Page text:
The .exe extension on a filename indicates an executable file. Executable files may, in some cases, harm your computer. Therefore, please read below to decide for yourself whether the chrome.exe on your computer is a Trojan that you should remove, or whether it is a file belonging to the Windows operating system or to a trusted application.
The process known as Google Chrome or Chromium or 11111 or Amigo or CoolNovo Browser or .netshrink exe compressor loader or Chromium Portable
belongs to software Google Chrome or Chromium or Idle Crawler or Adobe SVG Viewer or Idle~_~Crawler or Google Chrome Frame or 11111 or idlecrawler.com/blog
by Google (toolbar.google.com) or The Chromium Authors or Maple Studio or 11111 or The Chromium Authors & Alu ªsio Augusto Silva Gon?alves or PELock Software or LLC Mail.Ru (mail.ru).
Description: Chrome.exe is not essential for the Windows OS and causes relatively few problems. Chrome.exe is located in a subfolder of "C:\Program Files" or sometimes in a subfolder of C:\Windows\System32.
Known file sizes on Windows 8/7/XP are 856,904 bytes (8% of all occurrences), 843,592 bytes and 108 more variants.
The chrome.exe file is not a Windows core file. The chrome.exe file is a Verisign signed file. It is certified by a trustworthy company. The program is not visible. Chrome.exe is able to manipulate other programs, record keyboard and mouse inputs and monitor applications. Therefore the technical security rating is 19% dangerous; however you should also read the user reviews.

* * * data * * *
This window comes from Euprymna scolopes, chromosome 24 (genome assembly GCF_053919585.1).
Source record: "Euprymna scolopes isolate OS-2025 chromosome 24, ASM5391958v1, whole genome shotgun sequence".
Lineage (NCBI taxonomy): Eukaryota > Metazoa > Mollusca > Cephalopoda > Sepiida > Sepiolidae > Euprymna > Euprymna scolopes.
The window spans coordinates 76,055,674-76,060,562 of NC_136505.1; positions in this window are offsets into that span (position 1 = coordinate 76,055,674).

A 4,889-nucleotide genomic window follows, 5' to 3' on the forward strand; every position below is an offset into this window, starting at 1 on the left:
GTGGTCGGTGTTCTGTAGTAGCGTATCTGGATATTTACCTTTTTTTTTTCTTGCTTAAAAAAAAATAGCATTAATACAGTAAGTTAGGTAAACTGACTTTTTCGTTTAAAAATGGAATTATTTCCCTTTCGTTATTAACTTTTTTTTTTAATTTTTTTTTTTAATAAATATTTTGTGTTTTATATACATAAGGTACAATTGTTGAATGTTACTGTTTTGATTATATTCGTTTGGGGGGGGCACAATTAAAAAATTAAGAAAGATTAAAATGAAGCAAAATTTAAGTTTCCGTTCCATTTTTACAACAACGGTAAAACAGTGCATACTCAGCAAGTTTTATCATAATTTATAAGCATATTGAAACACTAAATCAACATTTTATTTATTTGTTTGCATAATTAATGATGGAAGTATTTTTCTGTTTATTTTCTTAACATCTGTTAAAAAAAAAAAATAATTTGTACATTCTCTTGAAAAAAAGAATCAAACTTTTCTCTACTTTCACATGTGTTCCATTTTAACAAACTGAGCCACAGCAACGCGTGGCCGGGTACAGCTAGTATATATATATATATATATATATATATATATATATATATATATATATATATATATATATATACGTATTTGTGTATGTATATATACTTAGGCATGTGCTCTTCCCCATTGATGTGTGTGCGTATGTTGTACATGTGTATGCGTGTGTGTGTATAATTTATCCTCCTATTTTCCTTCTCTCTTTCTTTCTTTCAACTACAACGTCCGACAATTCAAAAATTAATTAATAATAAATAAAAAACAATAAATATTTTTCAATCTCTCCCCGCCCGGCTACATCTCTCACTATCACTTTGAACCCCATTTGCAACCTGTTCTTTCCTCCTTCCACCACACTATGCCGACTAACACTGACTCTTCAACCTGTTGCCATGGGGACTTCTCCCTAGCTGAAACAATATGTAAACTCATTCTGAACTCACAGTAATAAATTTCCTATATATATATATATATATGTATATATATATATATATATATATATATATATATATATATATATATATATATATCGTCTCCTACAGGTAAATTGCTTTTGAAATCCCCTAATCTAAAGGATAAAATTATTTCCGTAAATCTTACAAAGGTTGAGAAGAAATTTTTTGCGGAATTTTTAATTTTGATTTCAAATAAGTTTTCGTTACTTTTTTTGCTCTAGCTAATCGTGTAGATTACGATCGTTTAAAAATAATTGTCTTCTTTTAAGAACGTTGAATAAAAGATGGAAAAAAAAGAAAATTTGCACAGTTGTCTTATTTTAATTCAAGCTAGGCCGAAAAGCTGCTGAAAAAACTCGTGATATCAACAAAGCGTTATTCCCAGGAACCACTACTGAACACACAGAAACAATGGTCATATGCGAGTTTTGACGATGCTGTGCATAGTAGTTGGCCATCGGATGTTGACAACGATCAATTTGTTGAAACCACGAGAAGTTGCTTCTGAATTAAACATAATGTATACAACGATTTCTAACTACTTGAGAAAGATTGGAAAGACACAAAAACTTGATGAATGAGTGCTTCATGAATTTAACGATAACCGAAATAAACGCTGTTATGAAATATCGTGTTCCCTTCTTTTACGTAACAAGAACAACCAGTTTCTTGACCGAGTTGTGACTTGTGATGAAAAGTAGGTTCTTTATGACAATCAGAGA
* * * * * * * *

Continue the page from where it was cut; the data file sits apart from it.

You could uninstall the associated program (Start > Control Panel > Add/Remove programs > Google Chrome or Favorit).
Recommended: Identify chrome.exe related errors
Important: Some malware camouflages itself as chrome.exe, particularly when located in the C:\Windows or C:\Windows\System32 folder, for example Trojan:Win32/Ransom.EJ or Trojan:Win32/Malagent (detected by Microsoft), and Packed.Generic.348 or Trojan.ADH (detected by Symantec). Therefore, you should check the chrome.exe process on your PC to see if it is a threat. We recommend Security Task Manager for verifying your computer's security. This was one of the Top Download Picks of The Washington Post and PC World.
A clean and tidy computer is the key requirement for avoiding problems with chrome. This means running a scan for malware, cleaning your hard drive using cleanmgr and sfc /scannow, uninstalling programs that you no longer need, checking for Autostart programs (using msconfig) and enabling Windows' Automatic Update. Always remember to perform periodic backups, or at least to set restore points.
Should you experience an actual problem, try to recall the last thing you did, or the last thing you installed before the problem appeared for the first time. Use the resmon command to identify the processes that are causing your problem. Even for serious problems, rather than reinstalling Windows, you are better off doing a repair of your installation, or in the case of Windows 8, executing the DISM.exe /Online /Cleanup-image /Restorehealth command. This allows you to repair the operating system without losing data.
To help you analyze the chrome.exe process on your computer, the following programs have proven to be helpful: Security Task Manager displays all running Windows tasks, including embedded hidden processes, such as keyboard and browser monitoring or Autostart entries. A unique security risk rating indicates the likelihood of the process being potential spyware, malware or a Trojan. Malwarebytes Anti-Malware detects and removes sleeping spyware, adware, Trojans, keyloggers, malware and trackers from your hard drive.